Whatever subject you choose, there is always more to learn. Even as you move to other areas of knowledge, be alert to pick up information pertinent to previous topics. This allows for cross-referencing, and ultimately, a deeper understanding.
Whatever you learn, make sure you don't forget. How many times has an insight struck you with astonishing clarity – and then slipped out of your mind the next day? The insight is fleeting if you don't capture it in some way. It has to sink into your bones and permeate your mind.
This means constant review of one's learning in some form or another.
Verbal repetition is powerful. It clarifies an idea and brings it into reality. That's why we repeat the Shema twice a day, and why we review the Torah year after year. The Sages of the Talmud would repeat any new insight 40 times – and repeat an especially vital idea 101 times.
It's kind of like "Remember the Alamo!" Of course, you may forget the Alamo, but you can remember this article in a catch-phrase like "Make Every Second Count" or "Live to the Max." Whatever moves you and gets you energized, repeat it again, again and again. Make it your refrain, your background music. When you wear out one phrase, get yourself another. Whatever works has power. * * *
Imagine someone asking you, "What do you do?" You answer, "I'm a lawyer," or "I'm an engineer," or "I'm an accountant."
Wrong! Wrong! Wrong!
Suppose you see someone going to sleep, and you say to him, "What do you do?"
He says, "I'm a sleeper."
"You're a sleeper? How do you make a living doing that? Who pays you to sleep?!"
That's my point exactly. When you add up the hours over a lifetime, you spend more time sleeping than being a lawyer.
The essential you is not the lawyer. It is the thinker, the seeker, the living, breathing human being who loves, who is continually growing, who desires greatness, who hungers to know more. Identify with this. It is who you really are.
Ask a woman with four children: "Who are you?" She answers: "A mother." But that's only one aspect of who she is (albeit an important one). She's also a friend, a community volunteer, an educator, a chef, a nurse, a child psychologist, a thinker, an information gatherer, a pursuer of truth, and more.
Unfortunately, we develop this identity problem early in life. Every child is asked: "What do you want to be when you grow up?" This question has subtle implications that can damage a developing personality. The child is thinking: "What's wrong with being 'me?' Is 'me' so terrible that I have to 'become' something different when I grow up?"
The Sages say: "Make the study of life your main occupation, and your profession secondary." The question is not "what are you doing for a living," but rather "what do you do for life?" If you see yourself as a "thinker," then thinking becomes a priority. So update your self-definition. Learn your whole reason for living and live it fully.

The bottom line is you have to decide: Is life good or not?
This comes down to a more basic question: Does life have purpose? If it doesn't, then there's no reason not to waste time, because nothing really matters anyway. But if you believe there is a purpose to life, why would you want to waste any bit of it? You'll want to understand every aspect of life, to do the most with the limited time you have.
Jewish consciousness says that the worst crime is murder.
Human beings were created for pleasure. Adam and Eve were placed in the Garden of Eden. In Hebrew, Eden means "pleasure."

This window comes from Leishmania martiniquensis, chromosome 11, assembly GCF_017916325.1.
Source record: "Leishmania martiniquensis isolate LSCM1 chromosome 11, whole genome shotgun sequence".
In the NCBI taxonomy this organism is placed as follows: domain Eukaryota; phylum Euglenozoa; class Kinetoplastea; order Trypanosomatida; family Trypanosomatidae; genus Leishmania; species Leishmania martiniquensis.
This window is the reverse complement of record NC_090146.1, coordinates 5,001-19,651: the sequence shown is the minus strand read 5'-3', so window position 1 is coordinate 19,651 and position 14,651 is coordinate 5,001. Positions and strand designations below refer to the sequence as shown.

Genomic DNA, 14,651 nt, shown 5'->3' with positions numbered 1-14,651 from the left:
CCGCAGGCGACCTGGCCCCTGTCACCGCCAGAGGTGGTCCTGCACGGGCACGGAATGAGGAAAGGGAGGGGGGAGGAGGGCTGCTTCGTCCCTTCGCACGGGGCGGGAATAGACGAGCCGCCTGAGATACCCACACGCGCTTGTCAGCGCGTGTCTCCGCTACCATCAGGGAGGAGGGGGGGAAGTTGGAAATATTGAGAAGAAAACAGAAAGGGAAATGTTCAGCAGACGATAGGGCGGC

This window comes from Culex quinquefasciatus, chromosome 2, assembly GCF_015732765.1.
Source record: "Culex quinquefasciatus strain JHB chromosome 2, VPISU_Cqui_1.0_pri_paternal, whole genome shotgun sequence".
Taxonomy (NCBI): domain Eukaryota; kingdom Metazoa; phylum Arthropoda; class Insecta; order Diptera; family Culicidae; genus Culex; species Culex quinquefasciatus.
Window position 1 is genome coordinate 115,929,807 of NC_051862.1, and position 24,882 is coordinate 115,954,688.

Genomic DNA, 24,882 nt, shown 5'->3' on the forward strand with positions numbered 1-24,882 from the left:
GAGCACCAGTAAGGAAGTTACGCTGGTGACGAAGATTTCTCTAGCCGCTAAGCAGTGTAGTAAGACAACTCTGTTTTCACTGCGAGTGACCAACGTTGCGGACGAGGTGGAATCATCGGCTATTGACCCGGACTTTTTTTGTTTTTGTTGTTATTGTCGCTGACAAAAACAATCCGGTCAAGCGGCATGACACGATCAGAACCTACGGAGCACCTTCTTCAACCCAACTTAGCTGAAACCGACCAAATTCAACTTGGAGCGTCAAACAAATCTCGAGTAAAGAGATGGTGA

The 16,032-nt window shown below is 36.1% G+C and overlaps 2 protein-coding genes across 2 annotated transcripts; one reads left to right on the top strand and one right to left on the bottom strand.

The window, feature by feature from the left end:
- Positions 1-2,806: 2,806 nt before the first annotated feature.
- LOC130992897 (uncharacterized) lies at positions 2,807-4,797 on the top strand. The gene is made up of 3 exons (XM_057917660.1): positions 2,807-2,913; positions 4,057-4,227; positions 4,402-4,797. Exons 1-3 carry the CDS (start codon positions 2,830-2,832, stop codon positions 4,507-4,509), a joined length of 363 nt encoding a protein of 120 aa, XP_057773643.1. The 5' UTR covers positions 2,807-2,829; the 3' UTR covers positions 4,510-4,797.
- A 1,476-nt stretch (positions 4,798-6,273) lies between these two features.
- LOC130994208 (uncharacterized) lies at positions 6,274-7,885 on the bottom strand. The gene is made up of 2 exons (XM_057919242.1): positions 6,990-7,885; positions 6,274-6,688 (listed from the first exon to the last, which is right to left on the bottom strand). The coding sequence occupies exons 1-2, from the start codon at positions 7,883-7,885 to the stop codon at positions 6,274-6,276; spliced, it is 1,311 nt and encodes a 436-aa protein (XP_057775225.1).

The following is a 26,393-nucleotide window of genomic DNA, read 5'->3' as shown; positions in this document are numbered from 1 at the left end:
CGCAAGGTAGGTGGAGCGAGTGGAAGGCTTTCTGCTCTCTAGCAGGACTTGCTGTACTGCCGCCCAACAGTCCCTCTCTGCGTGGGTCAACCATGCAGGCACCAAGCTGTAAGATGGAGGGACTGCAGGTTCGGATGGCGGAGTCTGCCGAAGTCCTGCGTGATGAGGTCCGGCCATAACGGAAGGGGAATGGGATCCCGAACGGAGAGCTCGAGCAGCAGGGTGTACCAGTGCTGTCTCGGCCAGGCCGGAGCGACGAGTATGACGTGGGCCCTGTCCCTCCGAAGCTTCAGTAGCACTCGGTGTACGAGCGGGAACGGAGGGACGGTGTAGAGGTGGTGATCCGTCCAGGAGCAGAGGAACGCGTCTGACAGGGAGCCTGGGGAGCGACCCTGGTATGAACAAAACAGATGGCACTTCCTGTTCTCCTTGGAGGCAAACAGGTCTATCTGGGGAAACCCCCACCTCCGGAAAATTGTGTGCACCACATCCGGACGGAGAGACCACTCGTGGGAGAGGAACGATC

When you commit yourself to what a human being was destined for – a life of pleasure – you will go out searching for the highest pleasures. Along the way, you'll make distinctions between pleasure and comfort, between necessary pain and needless suffering. And through the process, you'll discover the true meaning of life.
The Torah says: "Abraham was old and he came with his days." Many people can become old without their days, because they may only experience growth over a year. But Abraham and Sarah had daily growth spurts. They got as much out of living as possible.
Make the commitment to discover life's deeper pleasures. It could be the difference between a useful life and a wasted one.

  • Plan out what you want to accomplish. If you know what you're after, you'll pursue it with more vitality.
  • Plan in the evening how you'll get up in the morning. Don't let the snooze button control your life.
  • To start off on the right foot, get up 10 minutes early and say the Shema.
  • Review your day. See what the obstacles were. Strategize how to avoid them in the future. Review what you learned in the past 24 hours.
  • Catch yourself day dreaming at least once a day and examine: "What am I doing right now, and how could I use this moment more effectively?"
  • Become a student of life. Study wherever you are. Have books, thoughts, etc. ready to keep your mind growing. (No staring out the window like a zombie.)
  • Memorize pieces of wisdom. It will give you something to learn as you walk down the street or wait in line at the supermarket.
  • Pick appealing catch-phrases, to inspire yourself on the spot, and to wake yourself up when you feel like drifting off.
  • Frequently ponder the question: What is the purpose of life? What am I doing on this planet?
  • Plan ahead now. What do you want to study? What do you need to realize your ambitions? How do you want to grow?
Everyone says that "time is money." But which is more important: five minutes or a dollar? Time is the greatest opportunity of your life. Don't waste a minute of it.
  • The worst murder is premeditated.
  • The worst premeditated is of family.
  • Even worse is murder of self – i.e. suicide.
  • Spiritual suicide is worse than physical suicide.
  • Killing time is spiritual suicide.
Author Biography:

Rabbi Noah Weinberg, of blessed memory, was the dean and founder of Aish HaTorah International. For 50 years, his visionary educational programs brought hundreds of thousands of Jews closer to their heritage.

This article can also be read at:

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Tuesday, July 24, 2012

Tehillim Day 5


Tehillim 29  תהלים כט

Hashem's voice is upon the waters.
Almight of glory thunders,